The Kuleshov Effect is a well-documented concept in film-making, discovered by Soviet film editor Lev Kuleshov in the 1920s. Kuleshov put a film together, showing the expression of an actor, edited together with a plate of soup, a dead woman, and a woman on a recliner. Audiences praised the subtle acting, showing an almost imperceptible expression of hunger, grief, or lust in turn. The reality, of course, is that the same clip of the actor’s face was re-used, and the effect is created entirely by its superimposition with other images.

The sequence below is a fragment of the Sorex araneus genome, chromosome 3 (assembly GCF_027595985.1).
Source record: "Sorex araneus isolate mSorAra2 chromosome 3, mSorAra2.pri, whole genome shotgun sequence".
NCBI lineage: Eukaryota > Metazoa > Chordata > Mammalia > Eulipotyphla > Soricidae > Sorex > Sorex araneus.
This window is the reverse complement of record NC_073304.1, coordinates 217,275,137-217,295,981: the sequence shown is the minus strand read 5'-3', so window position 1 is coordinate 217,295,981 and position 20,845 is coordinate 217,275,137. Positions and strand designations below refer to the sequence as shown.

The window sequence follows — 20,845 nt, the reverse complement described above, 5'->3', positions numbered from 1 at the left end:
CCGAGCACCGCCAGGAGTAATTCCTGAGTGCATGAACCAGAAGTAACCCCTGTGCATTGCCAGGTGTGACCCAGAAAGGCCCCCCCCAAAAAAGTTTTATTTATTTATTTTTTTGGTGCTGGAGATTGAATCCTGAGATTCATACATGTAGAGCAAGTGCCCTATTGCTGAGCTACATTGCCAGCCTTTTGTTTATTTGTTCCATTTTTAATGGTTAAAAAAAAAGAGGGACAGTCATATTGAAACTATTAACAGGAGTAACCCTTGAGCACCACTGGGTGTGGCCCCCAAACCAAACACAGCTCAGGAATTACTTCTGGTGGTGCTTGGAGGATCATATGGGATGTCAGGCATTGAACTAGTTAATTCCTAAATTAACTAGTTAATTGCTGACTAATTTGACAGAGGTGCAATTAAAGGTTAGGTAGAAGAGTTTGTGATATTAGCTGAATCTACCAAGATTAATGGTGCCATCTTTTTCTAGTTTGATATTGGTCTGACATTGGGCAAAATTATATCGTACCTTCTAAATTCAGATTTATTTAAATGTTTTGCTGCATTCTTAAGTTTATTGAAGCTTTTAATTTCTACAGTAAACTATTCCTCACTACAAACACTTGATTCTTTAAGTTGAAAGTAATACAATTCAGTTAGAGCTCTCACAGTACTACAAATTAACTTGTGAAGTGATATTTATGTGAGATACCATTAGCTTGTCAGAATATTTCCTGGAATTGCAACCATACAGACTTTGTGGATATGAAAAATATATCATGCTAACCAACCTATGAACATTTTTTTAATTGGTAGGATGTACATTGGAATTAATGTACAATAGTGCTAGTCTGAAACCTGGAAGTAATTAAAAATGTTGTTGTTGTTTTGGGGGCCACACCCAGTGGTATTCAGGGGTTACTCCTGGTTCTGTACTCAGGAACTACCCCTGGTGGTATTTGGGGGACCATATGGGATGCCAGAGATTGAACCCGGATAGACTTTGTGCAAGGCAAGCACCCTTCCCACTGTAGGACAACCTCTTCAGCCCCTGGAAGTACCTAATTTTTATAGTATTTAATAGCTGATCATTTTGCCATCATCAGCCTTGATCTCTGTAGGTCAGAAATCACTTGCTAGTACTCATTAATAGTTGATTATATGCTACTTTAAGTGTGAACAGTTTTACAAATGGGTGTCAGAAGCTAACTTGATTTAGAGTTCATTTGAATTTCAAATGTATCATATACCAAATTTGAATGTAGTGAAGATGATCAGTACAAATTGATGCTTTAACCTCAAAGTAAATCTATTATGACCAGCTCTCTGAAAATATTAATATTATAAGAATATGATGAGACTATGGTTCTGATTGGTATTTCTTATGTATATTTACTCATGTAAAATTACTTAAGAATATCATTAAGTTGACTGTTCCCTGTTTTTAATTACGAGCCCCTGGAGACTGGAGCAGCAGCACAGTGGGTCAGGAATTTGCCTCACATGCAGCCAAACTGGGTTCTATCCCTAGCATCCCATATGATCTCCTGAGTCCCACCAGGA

– from TV Tropes
The essence of the Kuleshov effect is filling in the blanks, or connecting the dots. Mozhukhin isn’t actually looking at anything; he probably doesn’t even know what they’ll make him look at, so he can’t possibly be reacting to it. He expresses no emotion, so an audience cannot possibly see emotion on his face, but the audience does. The viewer is presented with a situation or environment along with the academic fact that someone is experiencing it. He cannot simply accept the actor’s evident emotion, as none is given, so he decides what the appropriate response would be and assigns it to the actor.
Here’s Alfred Hitchcock’s description of the Kuleshov effect:
Here’s another example of the Kuleshov Effect: